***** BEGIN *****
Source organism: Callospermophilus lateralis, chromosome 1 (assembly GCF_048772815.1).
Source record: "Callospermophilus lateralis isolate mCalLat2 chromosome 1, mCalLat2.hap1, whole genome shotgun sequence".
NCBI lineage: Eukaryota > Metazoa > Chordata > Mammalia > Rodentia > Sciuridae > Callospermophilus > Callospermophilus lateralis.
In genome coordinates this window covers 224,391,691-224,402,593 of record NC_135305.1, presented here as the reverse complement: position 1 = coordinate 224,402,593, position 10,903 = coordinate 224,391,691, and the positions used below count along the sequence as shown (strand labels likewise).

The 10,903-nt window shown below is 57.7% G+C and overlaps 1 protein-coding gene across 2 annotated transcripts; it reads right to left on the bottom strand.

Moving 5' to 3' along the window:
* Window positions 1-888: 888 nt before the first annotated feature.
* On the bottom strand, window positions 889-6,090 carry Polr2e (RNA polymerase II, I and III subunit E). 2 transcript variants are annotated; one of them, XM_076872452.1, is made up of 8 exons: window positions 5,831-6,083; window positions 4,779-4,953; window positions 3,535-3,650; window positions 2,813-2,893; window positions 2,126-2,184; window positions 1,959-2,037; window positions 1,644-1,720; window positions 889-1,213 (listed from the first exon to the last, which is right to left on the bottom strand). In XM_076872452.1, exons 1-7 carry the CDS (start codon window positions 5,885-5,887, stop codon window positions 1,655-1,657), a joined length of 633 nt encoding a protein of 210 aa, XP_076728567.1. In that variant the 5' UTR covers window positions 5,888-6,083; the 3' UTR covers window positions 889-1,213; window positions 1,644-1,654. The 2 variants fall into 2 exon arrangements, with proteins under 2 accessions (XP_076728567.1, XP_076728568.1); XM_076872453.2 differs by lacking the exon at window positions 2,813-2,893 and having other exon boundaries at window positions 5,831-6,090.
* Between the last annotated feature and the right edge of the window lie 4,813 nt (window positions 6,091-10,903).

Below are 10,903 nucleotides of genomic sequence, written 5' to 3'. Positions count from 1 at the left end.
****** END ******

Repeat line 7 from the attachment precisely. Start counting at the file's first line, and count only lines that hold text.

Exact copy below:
* Window positions 1-888: 888 nt before the first annotated feature.